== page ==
Unfortunately, the staff of Metroid: Samus Returns likely found those vacant hallways boring, because that kind of environmental storytelling is absent from this iteration of the Queen’s Lair. Now that area is choked with rampaging robots, angry bats, kamikaze bugs, and murderous hedgehogs. This is just like the area before, which is crowded with rampaging robots, angry bats, kamikaze bugs, and murderous hedgehogs. And the caverns before that also include rampaging robots, angry…. You get the idea. Yes, as you progress in the game, you gain new and exciting ways to battle these monsters, and the different areas generally have different layouts and configurations so it doesn’t all become rote after Area 3, but… It gets exhausting. Samus’s armor has been reduced to Fusion levels of softness, and, at all times, you have to be on guard, else you’ll lose an entire energy tank to an errant angry bat. So you’re always defending yourself, always in rooms filled with rapidly respawning opponents, and always… drained. There is no rest for Samus, because this is a videogame, and if you’re not doing videogame things at all times, what’s the point?
And if you think this is an exaggeration, consider that the larval metroids appear in this adventure just as they did in Metroid 2, Super Metroid, and almost every other metroid game. The difference here, though, is that when you clear a room of metroids, and return to what should now be an empty room, there are now all new monsters skulking about for your endless fighting pleasure. Yes, this game can’t even let Samus rest for three hallways.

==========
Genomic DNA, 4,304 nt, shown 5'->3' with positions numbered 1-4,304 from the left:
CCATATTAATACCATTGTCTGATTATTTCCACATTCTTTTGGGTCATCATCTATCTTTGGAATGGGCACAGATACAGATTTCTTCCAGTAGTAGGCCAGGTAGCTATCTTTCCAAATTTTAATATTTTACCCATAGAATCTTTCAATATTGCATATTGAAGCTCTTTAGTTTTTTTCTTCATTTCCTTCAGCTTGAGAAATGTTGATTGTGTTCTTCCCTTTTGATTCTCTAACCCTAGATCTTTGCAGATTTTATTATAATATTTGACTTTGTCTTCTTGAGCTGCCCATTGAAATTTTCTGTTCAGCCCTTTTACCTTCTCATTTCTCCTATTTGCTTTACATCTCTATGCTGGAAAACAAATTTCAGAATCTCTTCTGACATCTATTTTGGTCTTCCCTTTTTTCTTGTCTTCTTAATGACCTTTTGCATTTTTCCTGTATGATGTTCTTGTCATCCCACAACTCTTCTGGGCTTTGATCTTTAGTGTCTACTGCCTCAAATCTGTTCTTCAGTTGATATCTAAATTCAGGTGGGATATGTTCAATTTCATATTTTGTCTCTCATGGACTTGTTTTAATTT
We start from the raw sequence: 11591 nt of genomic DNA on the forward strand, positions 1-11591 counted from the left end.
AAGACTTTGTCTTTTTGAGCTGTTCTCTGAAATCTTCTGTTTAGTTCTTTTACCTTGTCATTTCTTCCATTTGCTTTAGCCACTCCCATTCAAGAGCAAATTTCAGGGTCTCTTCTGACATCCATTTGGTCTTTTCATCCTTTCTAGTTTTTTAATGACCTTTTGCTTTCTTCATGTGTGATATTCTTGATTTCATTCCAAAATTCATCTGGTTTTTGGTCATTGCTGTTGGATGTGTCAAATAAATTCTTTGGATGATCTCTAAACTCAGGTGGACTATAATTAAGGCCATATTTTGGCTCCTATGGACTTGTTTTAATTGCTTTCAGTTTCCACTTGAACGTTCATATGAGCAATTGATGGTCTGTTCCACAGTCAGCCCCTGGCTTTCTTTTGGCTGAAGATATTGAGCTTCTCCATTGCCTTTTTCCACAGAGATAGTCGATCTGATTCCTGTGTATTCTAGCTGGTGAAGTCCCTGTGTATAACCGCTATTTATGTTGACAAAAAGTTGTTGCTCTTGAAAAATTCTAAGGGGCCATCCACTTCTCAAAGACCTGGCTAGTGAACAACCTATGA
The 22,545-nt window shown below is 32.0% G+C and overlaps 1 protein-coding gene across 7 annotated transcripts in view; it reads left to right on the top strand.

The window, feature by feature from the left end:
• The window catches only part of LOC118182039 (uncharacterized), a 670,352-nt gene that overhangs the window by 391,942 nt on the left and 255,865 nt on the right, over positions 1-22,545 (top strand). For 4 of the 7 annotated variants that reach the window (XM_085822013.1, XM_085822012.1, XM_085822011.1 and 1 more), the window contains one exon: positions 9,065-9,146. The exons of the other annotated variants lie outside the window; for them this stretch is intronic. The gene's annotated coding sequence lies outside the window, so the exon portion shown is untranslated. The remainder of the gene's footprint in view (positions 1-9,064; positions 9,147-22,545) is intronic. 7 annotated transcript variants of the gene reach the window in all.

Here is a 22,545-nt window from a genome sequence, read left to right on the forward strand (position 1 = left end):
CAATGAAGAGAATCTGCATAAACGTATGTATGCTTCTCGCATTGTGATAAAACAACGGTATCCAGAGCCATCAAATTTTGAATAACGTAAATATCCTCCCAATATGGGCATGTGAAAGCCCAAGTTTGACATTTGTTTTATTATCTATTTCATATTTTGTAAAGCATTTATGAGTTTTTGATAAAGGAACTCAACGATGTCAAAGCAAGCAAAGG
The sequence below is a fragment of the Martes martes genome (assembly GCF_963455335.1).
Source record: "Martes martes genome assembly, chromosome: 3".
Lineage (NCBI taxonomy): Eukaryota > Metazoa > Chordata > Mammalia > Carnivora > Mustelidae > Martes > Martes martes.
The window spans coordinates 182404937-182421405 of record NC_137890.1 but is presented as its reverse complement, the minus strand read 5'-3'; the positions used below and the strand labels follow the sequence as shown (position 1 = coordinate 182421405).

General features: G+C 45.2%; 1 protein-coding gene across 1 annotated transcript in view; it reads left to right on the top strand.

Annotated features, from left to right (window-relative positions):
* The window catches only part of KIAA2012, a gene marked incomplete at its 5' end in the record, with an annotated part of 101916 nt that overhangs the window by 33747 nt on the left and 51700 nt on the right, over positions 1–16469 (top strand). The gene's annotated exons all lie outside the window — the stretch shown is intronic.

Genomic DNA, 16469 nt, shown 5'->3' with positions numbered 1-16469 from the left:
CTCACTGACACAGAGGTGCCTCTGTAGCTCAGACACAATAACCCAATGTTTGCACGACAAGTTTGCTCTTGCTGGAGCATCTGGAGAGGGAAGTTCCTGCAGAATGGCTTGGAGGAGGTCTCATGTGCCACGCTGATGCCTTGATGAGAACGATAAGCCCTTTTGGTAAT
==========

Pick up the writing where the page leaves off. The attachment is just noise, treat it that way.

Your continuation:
This need for a constant stream of encroaching encounters is obviously to showcase the new combat features of this Metroid adventure, but… they’re not that great, either. Don’t get me wrong, the new multi-directional aiming is a godsend, and the whole “melee counter” system is fun and exciting when you smack that X button right in time, but it’s more… videogame problems. The average metroid boss battle (which happens somewhere around forty times over the course of the game) involves a lot of hopeful chucking of missiles at a weak point that may or may not be guarded by random electrical discharges at the moment. But you can counter at just the right time, and blast off half a metroid’s health in one quick quasi-QTE. Obviously, the fastest way to clear SR388 of its indigenous life forms is to exploit these counter moves. But it quickly becomes clear that if you miss an early pass at your counter opportunity, it’s often faster to just suicide poor Samus (only takes like three hits anyway…), restart the battle, and save yourself ten minutes of clumsy missile aiming in favor of thirty seconds of mastering the counter timing. This is generally just convenient with the alpha metroids, but it’s practically essential by the time you get to the “invincible for 90% of the match” gamma metroids. And, given the vast time difference between countering vs. not countering, victory over any given boss feels less like “mastering” the encounter, and more like “Oh, I finally hit X when I needed to.” It’s not about skill, it’s about following the pattern like an obedient puppy. And the last thing Samus Aran should be is obedient.